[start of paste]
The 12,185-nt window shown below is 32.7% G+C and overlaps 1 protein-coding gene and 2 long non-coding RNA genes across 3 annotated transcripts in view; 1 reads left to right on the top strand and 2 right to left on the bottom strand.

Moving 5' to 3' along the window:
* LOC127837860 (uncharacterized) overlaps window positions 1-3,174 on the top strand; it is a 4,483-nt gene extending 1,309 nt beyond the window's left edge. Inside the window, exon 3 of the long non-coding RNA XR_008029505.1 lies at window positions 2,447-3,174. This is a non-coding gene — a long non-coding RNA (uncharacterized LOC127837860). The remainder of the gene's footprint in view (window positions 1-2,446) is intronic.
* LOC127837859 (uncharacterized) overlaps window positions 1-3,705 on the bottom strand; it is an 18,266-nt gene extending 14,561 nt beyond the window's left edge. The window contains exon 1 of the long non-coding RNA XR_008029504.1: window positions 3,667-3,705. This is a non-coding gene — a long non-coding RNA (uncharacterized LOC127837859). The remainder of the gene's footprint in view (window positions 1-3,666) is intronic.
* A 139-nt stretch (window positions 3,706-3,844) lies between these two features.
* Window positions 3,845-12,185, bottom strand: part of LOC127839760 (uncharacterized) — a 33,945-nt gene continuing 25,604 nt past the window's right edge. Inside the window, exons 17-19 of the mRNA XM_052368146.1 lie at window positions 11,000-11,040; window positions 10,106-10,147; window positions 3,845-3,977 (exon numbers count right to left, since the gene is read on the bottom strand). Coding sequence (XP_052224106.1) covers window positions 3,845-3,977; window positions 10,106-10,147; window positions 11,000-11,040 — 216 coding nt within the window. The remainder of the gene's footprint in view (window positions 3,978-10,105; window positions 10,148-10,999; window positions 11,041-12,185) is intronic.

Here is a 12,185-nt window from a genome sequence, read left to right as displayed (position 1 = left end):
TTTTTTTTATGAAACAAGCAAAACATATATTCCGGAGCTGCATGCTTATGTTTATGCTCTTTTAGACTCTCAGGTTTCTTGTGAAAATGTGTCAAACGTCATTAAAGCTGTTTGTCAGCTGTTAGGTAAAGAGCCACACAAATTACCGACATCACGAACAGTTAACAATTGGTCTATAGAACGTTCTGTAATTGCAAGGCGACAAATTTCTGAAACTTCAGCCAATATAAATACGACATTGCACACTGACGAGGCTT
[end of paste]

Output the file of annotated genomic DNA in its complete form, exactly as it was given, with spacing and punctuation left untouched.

The 12,185-nt window shown below is 32.7% G+C and overlaps 1 protein-coding gene and 2 long non-coding RNA genes across 3 annotated transcripts in view; 1 reads left to right on the top strand and 2 right to left on the bottom strand.

Moving 5' to 3' along the window:
* LOC127837860 (uncharacterized) overlaps window positions 1-3,174 on the top strand; it is a 4,483-nt gene extending 1,309 nt beyond the window's left edge. Inside the window, exon 3 of the long non-coding RNA XR_008029505.1 lies at window positions 2,447-3,174. This is a non-coding gene — a long non-coding RNA (uncharacterized LOC127837860). The remainder of the gene's footprint in view (window positions 1-2,446) is intronic.
* LOC127837859 (uncharacterized) overlaps window positions 1-3,705 on the bottom strand; it is an 18,266-nt gene extending 14,561 nt beyond the window's left edge. The window contains exon 1 of the long non-coding RNA XR_008029504.1: window positions 3,667-3,705. This is a non-coding gene — a long non-coding RNA (uncharacterized LOC127837859). The remainder of the gene's footprint in view (window positions 1-3,666) is intronic.
* A 139-nt stretch (window positions 3,706-3,844) lies between these two features.
* Window positions 3,845-12,185, bottom strand: part of LOC127839760 (uncharacterized) — a 33,945-nt gene continuing 25,604 nt past the window's right edge. Inside the window, exons 17-19 of the mRNA XM_052368146.1 lie at window positions 11,000-11,040; window positions 10,106-10,147; window positions 3,845-3,977 (exon numbers count right to left, since the gene is read on the bottom strand). Coding sequence (XP_052224106.1) covers window positions 3,845-3,977; window positions 10,106-10,147; window positions 11,000-11,040 — 216 coding nt within the window. The remainder of the gene's footprint in view (window positions 3,978-10,105; window positions 10,148-10,999; window positions 11,041-12,185) is intronic.

Here is a 12,185-nt window from a genome sequence, read left to right as displayed (position 1 = left end):
TTTTTTTTATGAAACAAGCAAAACATATATTCCGGAGCTGCATGCTTATGTTTATGCTCTTTTAGACTCTCAGGTTTCTTGTGAAAATGTGTCAAACGTCATTAAAGCTGTTTGTCAGCTGTTAGGTAAAGAGCCACACAAATTACCGACATCACGAACAGTTAACAATTGGTCTATAGAACGTTCTGTAATTGCAAGGCGACAAATTTCTGAAACTTCAGCCAATATAAATACGACATTGCACACTGACGAGGCTT